The first performances for THE NIGHT THAT CHANGED AMERICA: A GRAMMY(R) SALUTE TO THE BEATLES were announced today, including four-time GRAMMY Award winner Annie Lennox and GRAMMY Award winner Dave Stewart, who will reunite as the Eurythmics for one night only; 14-time GRAMMY Award winner Alicia Keys and nine-time GRAMMY Award winner John Legend together in a special performance; and three-time GRAMMY Award-winning group Maroon 5; and seven-time GRAMMY Award winner John Mayer with four-time GRAMMY Award winner Keith Urban. The primetime entertainment special, presented by The Recording Academy(R), AEG Ehrlich Ventures and CBS, will celebrate the remarkable legacy of the seven-time GRAMMY Award-winning Beatles and their groundbreaking first appearance on “The Ed Sullivan Show.” The show will tape on Monday, Jan. 27, 2014, the day after THE 56TH ANNUAL GRAMMY AWARDS(R), and will be broadcast exactly 50 years to the day, date and time of the original event, Sunday, Feb. 9 (8:00 PM, live ET/delayed PT) on the CBS Television Network.

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Annie Lennox has spoken out against the sexual imagery of music videos, saying many are now “pornographic”. Talking to BBC Radio 5 Live, the former Eurythmics singer said: “I’m all for freedom of expression, but this is clearly one step beyond, and it’s clearly into the realm of porn.”

Lennox then took to Facebook, when she posted a critique of the current style of pop videos.

I have to say that I’m disturbed and dismayed by the recent spate of overtly sexualised performances and videos. You know the ones I’m talking about. It seems obvious that certain record companies are peddling highly styled pornography with musical accompaniment. As if the tidal wave of sexualised imagery wasn’t already bombarding impressionable young girls enough..I believe in freedom of speech and expression, but the market forces don’t give a toss about the notion of boundaries. As long as there’s booty to make money out of, it will be bought and sold. It’s depressing to see how these performers are so eager to push this new level of low.Their assumption seems to be that misogyny- utilised and displayed through oneself is totally fine, as long as you are the one creating it. As if it’s all justified by how many millions of dollars and U tube hits you get from behaving like pimp and prostitute at the same time. It’s a glorified and monetized form of self harm.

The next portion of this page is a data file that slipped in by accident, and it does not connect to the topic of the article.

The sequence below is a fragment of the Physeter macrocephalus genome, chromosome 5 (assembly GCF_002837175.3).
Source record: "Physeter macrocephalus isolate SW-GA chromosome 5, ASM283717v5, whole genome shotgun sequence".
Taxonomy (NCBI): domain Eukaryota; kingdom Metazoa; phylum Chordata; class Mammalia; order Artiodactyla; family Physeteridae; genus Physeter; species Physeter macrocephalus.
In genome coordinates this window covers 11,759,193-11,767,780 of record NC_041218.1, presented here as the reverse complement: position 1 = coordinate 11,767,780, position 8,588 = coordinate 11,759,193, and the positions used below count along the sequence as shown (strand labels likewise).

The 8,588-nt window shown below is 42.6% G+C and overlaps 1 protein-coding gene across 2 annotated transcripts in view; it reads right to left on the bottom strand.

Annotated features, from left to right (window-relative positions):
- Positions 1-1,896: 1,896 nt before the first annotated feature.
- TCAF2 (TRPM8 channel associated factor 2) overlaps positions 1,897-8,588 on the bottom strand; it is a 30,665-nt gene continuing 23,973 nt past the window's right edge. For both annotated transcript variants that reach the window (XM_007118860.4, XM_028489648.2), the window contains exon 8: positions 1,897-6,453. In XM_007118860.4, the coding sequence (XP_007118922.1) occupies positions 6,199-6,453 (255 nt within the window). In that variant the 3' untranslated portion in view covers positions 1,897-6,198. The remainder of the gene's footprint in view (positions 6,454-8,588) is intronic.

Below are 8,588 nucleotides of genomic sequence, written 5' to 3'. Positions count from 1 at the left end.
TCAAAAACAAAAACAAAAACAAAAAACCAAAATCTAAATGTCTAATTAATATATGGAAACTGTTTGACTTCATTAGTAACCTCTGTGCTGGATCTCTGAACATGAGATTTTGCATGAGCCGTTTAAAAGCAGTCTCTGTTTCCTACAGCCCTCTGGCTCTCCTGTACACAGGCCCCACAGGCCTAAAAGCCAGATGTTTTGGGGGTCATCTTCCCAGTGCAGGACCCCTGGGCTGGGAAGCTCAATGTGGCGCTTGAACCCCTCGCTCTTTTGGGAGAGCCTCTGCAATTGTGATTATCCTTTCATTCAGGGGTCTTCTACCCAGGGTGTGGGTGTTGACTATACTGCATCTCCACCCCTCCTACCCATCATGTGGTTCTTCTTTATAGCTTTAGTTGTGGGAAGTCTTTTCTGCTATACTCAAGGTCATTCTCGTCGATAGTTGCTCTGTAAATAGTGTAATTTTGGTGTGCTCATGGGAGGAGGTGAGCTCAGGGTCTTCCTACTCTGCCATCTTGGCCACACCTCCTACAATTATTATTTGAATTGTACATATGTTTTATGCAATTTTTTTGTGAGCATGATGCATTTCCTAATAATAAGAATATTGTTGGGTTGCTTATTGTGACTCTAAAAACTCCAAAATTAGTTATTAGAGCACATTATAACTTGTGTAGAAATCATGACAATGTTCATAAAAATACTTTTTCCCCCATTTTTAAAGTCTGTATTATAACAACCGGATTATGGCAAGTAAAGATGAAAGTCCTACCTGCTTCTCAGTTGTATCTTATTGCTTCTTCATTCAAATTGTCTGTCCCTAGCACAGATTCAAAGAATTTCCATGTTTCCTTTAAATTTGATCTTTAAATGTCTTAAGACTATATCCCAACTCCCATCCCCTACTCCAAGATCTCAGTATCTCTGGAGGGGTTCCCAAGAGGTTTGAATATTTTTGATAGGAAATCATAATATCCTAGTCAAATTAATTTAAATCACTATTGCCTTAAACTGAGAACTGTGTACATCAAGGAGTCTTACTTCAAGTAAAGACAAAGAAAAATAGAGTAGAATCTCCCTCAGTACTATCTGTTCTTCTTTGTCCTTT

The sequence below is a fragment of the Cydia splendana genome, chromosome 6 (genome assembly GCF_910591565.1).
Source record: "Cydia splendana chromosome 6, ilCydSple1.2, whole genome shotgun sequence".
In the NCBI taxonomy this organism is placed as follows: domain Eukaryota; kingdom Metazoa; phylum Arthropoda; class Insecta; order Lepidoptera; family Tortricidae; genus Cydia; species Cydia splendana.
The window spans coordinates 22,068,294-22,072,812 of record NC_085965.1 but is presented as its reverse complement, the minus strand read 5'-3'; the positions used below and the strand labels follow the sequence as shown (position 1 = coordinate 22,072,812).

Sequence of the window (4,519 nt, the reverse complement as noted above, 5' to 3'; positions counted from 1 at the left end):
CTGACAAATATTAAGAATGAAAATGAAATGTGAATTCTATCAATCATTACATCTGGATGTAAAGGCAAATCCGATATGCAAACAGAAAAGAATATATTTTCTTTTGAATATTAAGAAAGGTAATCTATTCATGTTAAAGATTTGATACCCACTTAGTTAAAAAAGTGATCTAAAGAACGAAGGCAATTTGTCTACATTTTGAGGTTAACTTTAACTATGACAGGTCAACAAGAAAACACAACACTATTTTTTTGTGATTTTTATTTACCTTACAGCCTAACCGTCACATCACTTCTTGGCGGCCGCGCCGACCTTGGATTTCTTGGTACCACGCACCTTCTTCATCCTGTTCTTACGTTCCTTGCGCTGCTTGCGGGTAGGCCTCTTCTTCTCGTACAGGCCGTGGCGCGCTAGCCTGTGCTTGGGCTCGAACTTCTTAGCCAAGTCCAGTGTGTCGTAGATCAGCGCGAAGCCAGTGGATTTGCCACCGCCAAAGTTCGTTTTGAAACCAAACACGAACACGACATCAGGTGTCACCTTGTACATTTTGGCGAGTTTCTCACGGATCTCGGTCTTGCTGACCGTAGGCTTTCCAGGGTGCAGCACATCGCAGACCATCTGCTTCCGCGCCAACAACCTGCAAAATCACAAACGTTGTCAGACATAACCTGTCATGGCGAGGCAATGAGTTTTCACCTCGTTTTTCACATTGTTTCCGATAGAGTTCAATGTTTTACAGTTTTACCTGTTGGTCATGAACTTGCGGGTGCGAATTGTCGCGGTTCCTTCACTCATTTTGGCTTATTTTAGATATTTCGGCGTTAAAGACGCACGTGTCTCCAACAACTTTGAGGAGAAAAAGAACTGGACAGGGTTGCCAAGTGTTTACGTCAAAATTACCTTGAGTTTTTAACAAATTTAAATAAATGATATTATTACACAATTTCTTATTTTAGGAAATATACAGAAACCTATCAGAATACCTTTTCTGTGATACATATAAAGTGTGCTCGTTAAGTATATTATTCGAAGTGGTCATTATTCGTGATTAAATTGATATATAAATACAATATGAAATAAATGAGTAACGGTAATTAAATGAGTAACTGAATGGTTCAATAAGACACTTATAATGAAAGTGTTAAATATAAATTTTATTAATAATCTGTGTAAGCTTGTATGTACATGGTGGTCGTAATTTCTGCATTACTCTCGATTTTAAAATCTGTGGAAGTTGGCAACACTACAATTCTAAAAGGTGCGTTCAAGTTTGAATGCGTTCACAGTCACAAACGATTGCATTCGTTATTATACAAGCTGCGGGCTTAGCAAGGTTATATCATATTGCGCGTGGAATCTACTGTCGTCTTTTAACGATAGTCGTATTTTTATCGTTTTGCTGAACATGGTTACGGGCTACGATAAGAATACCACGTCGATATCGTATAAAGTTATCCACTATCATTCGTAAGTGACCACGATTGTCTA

She followed that with a clarification: “There is absolutely nothing ‘wrong’ about our sexuality or sensuality per se. But if a performing artist has an audience of impressionable young fans and they want to present a soft porn video or highly sexualised live performance, then it needs to qualify as such and be X-rated, for adults only. I’m talking from the perspective of the parents of those young fans. The whole thing is about their children’s protection … Boundaries need to be put in place so that young kids aren’t barraged by market forces exploiting the “normalisation” of explicit sex in underage entertainment.”